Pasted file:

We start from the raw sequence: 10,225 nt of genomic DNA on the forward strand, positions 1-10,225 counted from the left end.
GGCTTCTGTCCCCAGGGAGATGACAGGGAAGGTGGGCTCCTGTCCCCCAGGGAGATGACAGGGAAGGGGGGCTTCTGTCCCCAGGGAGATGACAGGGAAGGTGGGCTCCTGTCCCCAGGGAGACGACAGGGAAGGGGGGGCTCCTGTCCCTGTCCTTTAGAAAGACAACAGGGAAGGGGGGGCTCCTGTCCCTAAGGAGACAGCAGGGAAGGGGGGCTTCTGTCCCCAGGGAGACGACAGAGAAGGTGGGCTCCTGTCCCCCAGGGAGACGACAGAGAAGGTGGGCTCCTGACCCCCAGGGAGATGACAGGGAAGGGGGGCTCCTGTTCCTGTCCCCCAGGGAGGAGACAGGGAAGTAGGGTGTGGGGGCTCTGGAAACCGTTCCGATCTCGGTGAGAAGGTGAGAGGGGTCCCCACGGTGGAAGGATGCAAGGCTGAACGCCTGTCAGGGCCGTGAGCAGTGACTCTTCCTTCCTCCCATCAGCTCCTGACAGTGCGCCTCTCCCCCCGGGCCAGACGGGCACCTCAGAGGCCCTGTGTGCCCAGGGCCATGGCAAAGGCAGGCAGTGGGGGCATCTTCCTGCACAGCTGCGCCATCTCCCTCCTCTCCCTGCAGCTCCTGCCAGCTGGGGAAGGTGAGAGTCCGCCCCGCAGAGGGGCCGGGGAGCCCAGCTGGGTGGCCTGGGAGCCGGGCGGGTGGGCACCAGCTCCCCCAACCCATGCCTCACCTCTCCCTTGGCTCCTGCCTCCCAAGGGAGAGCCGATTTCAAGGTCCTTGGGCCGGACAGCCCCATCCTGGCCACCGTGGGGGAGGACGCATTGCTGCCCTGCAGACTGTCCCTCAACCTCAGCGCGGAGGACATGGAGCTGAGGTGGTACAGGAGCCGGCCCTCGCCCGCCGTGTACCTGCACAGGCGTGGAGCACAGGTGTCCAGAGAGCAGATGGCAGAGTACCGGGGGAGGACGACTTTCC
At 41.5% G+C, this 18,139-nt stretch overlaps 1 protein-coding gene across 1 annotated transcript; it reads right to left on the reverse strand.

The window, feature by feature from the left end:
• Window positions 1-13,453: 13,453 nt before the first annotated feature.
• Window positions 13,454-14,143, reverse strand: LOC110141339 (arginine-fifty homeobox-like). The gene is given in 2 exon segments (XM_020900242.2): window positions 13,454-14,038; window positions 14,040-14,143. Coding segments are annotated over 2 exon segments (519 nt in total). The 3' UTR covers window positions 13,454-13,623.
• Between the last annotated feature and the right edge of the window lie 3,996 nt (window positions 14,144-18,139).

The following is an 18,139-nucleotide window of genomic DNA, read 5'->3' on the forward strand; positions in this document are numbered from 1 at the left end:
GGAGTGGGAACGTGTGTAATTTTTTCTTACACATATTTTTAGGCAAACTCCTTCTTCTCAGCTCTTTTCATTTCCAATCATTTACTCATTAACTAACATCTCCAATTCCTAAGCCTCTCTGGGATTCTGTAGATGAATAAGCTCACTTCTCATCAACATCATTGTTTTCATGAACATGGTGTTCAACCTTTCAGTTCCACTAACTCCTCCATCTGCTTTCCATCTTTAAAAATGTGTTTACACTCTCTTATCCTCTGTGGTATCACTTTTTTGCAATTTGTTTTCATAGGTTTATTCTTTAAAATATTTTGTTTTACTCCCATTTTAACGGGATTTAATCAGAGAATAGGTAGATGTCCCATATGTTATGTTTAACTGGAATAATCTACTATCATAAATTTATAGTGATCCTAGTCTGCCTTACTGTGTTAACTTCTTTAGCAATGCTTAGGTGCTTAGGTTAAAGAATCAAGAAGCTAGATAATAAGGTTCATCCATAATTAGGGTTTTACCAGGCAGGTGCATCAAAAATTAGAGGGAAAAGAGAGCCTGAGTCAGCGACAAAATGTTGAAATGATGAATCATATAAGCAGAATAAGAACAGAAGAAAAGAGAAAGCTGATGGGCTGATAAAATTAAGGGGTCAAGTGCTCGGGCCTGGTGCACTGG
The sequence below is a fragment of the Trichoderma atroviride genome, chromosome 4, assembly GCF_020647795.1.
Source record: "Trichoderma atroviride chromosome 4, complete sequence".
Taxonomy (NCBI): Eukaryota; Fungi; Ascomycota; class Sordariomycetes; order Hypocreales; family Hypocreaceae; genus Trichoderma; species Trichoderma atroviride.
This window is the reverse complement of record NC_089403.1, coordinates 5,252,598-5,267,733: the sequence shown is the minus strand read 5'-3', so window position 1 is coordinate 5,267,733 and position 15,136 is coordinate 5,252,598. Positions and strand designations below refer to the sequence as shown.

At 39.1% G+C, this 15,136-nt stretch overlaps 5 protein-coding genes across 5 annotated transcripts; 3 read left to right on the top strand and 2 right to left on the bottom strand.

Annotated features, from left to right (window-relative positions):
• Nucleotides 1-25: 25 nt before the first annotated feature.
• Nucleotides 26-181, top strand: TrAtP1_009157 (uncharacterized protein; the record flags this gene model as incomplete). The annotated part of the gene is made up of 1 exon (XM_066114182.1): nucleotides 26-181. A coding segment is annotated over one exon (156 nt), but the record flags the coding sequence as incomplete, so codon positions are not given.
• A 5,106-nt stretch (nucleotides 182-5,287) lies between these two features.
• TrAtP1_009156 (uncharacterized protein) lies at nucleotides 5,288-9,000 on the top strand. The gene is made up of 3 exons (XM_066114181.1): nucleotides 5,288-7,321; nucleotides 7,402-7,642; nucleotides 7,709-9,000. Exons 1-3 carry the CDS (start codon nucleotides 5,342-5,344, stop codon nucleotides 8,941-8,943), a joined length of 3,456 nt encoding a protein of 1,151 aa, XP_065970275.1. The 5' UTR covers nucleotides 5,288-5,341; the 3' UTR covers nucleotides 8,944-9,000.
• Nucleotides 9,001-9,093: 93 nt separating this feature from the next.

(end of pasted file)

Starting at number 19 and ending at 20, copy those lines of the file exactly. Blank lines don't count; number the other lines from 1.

• TrAtP1_009156 (uncharacterized protein) lies at nucleotides 5,288-9,000 on the top strand. The gene is made up of 3 exons (XM_066114181.1): nucleotides 5,288-7,321; nucleotides 7,402-7,642; nucleotides 7,709-9,000. Exons 1-3 carry the CDS (start codon nucleotides 5,342-5,344, stop codon nucleotides 8,941-8,943), a joined length of 3,456 nt encoding a protein of 1,151 aa, XP_065970275.1. The 5' UTR covers nucleotides 5,288-5,341; the 3' UTR covers nucleotides 8,944-9,000.
• Nucleotides 9,001-9,093: 93 nt separating this feature from the next.